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Pricing pressure continues to ease across most of Canada: RBC Economics

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Over the past few months, more sellers have entered the housing market, particularly in September with a surge of new listings in all major Canadian markets. This is thanks to several things, notably rising borrowing costs from higher interest rates, as the latest report from Robert Hogue, assistant chief economist at RBC Economics, notes.


Rising interest rates: a push-pull effect


That said – at the same time, these higher rates drive away buyers and weaken demand, resulting in a more relaxed market. This is particularly happening in Ontario and British Columbia, followed by Calgary. Many locales – like Toronto, Vancouver and the Fraser Valley – are favouring buyers, or close to it.

The report states that prices are declining, albeit slightly, as the August and September MLS Home Price Index fell month-over-month for Toronto, Vancouver and the Fraser Valley. In Calgary, prices rose and demand-supply stayed tight.

“We expect little change in this broad picture in the months ahead. We think buyers will stay on the defensive in many parts of Canada despite more choice becoming available to them,” shares Hogue. He warns, “High interest rates, ongoing affordability issues and a looming recession are poised to pose major obstacles. Any material acceleration in the market recovery will have to wait until interest rates come down in 2024.”


The Greater Toronto Area – the balance edges toward buyers


GTA buyers dealt with low inventory but now have more housing options available, with more sellers back on the market. In September, new listings went up by 11 per cent, representing the sixth consecutive monthly increase. Yet, sales declined again, this time by 1.8 per cent month-over-month. The culprits of this trend are low affordability, high interest rates and increasing economic uncertainty.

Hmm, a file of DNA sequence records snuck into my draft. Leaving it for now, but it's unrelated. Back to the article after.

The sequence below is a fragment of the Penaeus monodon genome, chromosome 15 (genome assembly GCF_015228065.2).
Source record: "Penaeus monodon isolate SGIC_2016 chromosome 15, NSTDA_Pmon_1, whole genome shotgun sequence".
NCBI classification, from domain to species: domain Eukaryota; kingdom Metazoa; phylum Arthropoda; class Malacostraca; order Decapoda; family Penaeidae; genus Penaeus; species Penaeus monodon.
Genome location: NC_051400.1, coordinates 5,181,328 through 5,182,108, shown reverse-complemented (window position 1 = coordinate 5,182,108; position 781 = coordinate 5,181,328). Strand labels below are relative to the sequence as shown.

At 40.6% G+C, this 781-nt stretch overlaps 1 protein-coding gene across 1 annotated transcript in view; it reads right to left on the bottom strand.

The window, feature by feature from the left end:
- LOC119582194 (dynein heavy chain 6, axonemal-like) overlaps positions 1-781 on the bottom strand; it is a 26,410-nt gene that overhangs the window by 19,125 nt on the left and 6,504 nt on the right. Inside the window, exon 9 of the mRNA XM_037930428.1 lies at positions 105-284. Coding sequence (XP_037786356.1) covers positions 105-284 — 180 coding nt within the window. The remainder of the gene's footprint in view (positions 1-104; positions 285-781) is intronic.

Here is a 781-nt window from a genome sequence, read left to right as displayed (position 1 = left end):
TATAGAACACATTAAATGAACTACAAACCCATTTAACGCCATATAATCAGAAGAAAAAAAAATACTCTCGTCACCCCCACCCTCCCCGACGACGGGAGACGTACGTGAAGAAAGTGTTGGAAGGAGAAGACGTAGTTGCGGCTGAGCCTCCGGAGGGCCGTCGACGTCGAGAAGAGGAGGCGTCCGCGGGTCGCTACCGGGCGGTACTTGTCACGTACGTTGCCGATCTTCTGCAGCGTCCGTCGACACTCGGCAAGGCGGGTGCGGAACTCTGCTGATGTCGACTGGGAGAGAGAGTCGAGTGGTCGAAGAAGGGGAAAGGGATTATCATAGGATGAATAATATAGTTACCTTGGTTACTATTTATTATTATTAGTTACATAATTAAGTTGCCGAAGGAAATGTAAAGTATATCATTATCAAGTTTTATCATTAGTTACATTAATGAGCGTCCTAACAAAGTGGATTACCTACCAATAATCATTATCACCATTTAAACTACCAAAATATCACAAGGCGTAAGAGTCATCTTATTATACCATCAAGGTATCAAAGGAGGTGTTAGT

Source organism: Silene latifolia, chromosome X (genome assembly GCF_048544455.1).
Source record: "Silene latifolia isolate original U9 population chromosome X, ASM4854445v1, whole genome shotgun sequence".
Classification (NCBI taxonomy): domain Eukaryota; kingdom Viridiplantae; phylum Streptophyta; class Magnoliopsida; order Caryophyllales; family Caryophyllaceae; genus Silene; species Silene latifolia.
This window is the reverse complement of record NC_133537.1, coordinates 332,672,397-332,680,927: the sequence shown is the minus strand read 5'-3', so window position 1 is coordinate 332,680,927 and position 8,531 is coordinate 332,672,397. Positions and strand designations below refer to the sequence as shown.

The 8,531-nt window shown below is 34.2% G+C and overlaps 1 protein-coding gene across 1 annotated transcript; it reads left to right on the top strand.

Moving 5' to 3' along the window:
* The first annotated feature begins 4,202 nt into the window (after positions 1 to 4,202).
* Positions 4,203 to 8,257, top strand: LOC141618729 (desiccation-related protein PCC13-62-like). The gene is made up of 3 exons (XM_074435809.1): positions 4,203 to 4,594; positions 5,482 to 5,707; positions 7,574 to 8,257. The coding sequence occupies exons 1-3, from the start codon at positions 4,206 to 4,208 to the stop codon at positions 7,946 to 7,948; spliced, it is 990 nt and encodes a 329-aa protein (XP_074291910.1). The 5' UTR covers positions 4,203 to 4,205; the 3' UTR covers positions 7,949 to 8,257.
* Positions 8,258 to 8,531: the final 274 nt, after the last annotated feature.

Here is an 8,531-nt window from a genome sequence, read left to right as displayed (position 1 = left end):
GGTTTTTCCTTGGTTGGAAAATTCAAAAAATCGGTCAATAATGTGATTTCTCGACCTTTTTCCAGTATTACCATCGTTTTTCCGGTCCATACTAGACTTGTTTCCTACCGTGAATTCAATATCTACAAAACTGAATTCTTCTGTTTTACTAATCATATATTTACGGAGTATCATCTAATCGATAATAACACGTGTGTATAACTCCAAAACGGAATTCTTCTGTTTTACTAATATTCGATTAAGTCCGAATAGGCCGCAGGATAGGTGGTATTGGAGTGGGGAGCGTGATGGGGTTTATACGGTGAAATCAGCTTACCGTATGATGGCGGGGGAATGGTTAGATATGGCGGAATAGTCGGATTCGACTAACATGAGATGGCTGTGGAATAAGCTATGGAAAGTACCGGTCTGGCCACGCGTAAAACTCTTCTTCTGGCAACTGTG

As for prices, a looser demand and supply environment is bringing them down – the Home Price Index lowered month-over-month by about 0.2 per cent in August and 0.8 per cent in September.

“We expect further erosion in the near term with buyers holding a stronger bargaining position,” Hogue shares.


Vancouver – quickly softening


Demand-supply conditions in Vancouver have moved fast since June and were on the softer side last month. This is due to notable inventory boosts, especially in September, and cautious buyers (thanks to low affordability and high interest rates).

“The upshot of this rapid shift has been an end to the price rally that began this winter,” Hogue comments. Indeed, Vancouver’s Home Price Index declined 0.2 per cent and 0.4 per cent month-over-month, respectively in August and September. He predicts that with rising inventories and new listings above pre-pandemic numbers, prices will trend downward.


Montreal – market recovery is slow with opposing sides


The Montreal market has been slow but is incrementally recovering from the sharp correction it endured in 2022. In September, resales went up nearly 9 per cent from the same time last year and over 2 per cent from last month.

“Two forces are at play: on one side, an influx of sellers since spring has helped unlock some pent-up demand; on the other, higher interest rates have made it more difficult for buyers to afford a home purchase – muting momentum,” explains Hogue. He notes things have eased between the demand and supply balance, and this maintains overall prices.

Last month, prices for Montreal area condominium units jumped 2.3 per cent month-over-month but dropped over 2 per cent for detached homes. However, prices of both home types went up a bit from September 2022. Hogue expects similar results over the coming months.


Calgary – on fire


The boom in Calgary’s population (thanks to less expensive home ownership costs than Ontario and B.C.) has the market buzzing. “This is attracting droves of buyers, and driving up real estate transactions and prices to historical highs,” Hogue notes.

For the sixth month in a row, sales went up last month (by about 4 per cent month–over-month). Supply is trailing demand, though it continues to grow at a steady pace – keeping the buyer-competitive market favouring sellers.

Compared to Canada’s largest markets, the city’s Home Price Index went up the most in the last year – by 8.7 per cent.

“Calgary is easily the tightest (and hottest) market in Canada at the moment … we think upward price pressure isn’t about to let up anytime soon,” shares Hogue.


Read RBC Economics’ full report here.

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